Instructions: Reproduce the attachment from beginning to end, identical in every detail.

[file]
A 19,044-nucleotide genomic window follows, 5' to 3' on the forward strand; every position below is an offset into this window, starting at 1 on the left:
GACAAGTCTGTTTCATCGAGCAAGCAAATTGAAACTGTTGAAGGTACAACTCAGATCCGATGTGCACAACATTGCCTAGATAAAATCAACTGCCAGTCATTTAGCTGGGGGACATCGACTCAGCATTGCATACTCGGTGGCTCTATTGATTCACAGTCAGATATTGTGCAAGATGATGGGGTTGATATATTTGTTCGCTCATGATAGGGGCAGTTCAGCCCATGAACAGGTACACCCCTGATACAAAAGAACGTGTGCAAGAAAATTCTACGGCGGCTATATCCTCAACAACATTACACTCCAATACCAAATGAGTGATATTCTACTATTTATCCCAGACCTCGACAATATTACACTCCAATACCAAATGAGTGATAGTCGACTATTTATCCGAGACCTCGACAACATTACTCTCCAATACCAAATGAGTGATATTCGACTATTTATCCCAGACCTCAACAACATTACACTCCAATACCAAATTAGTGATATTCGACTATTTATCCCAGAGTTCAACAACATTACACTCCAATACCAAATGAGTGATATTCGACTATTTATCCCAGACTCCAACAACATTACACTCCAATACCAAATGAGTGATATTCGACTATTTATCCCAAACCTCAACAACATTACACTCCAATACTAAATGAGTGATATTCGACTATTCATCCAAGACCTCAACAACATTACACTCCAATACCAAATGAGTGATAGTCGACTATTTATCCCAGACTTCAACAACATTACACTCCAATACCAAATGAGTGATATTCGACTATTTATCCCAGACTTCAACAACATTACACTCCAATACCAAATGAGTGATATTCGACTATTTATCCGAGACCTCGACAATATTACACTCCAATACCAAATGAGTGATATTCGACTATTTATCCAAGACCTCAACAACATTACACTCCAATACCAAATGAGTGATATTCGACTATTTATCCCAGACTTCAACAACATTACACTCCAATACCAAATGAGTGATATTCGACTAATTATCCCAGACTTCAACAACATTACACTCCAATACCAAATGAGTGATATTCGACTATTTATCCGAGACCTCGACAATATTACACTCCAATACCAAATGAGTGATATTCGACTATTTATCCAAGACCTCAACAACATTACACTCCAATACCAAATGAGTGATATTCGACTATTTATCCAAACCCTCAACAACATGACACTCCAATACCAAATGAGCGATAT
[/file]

A 19,044-nucleotide genomic window follows, 5' to 3' on the forward strand; every position below is an offset into this window, starting at 1 on the left:
GACAAGTCTGTTTCATCGAGCAAGCAAATTGAAACTGTTGAAGGTACAACTCAGATCCGATGTGCACAACATTGCCTAGATAAAATCAACTGCCAGTCATTTAGCTGGGGGACATCGACTCAGCATTGCATACTCGGTGGCTCTATTGATTCACAGTCAGATATTGTGCAAGATGATGGGGTTGATATATTTGTTCGCTCATGATAGGGGCAGTTCAGCCCATGAACAGGTACACCCCTGATACAAAAGAACGTGTGCAAGAAAATTCTACGGCGGCTATATCCTCAACAACATTACACTCCAATACCAAATGAGTGATATTCTACTATTTATCCCAGACCTCGACAATATTACACTCCAATACCAAATGAGTGATAGTCGACTATTTATCCGAGACCTCGACAACATTACTCTCCAATACCAAATGAGTGATATTCGACTATTTATCCCAGACCTCAACAACATTACACTCCAATACCAAATTAGTGATATTCGACTATTTATCCCAGAGTTCAACAACATTACACTCCAATACCAAATGAGTGATATTCGACTATTTATCCCAGACTCCAACAACATTACACTCCAATACCAAATGAGTGATATTCGACTATTTATCCCAAACCTCAACAACATTACACTCCAATACTAAATGAGTGATATTCGACTATTCATCCAAGACCTCAACAACATTACACTCCAATACCAAATGAGTGATAGTCGACTATTTATCCCAGACTTCAACAACATTACACTCCAATACCAAATGAGTGATATTCGACTATTTATCCCAGACTTCAACAACATTACACTCCAATACCAAATGAGTGATATTCGACTATTTATCCGAGACCTCGACAATATTACACTCCAATACCAAATGAGTGATATTCGACTATTTATCCAAGACCTCAACAACATTACACTCCAATACCAAATGAGTGATATTCGACTATTTATCCCAGACTTCAACAACATTACACTCCAATACCAAATGAGTGATATTCGACTAATTATCCCAGACTTCAACAACATTACACTCCAATACCAAATGAGTGATATTCGACTATTTATCCGAGACCTCGACAATATTACACTCCAATACCAAATGAGTGATATTCGACTATTTATCCAAGACCTCAACAACATTACACTCCAATACCAAATGAGTGATATTCGACTATTTATCCAAACCCTCAACAACATGACACTCCAATACCAAATGAGCGATAT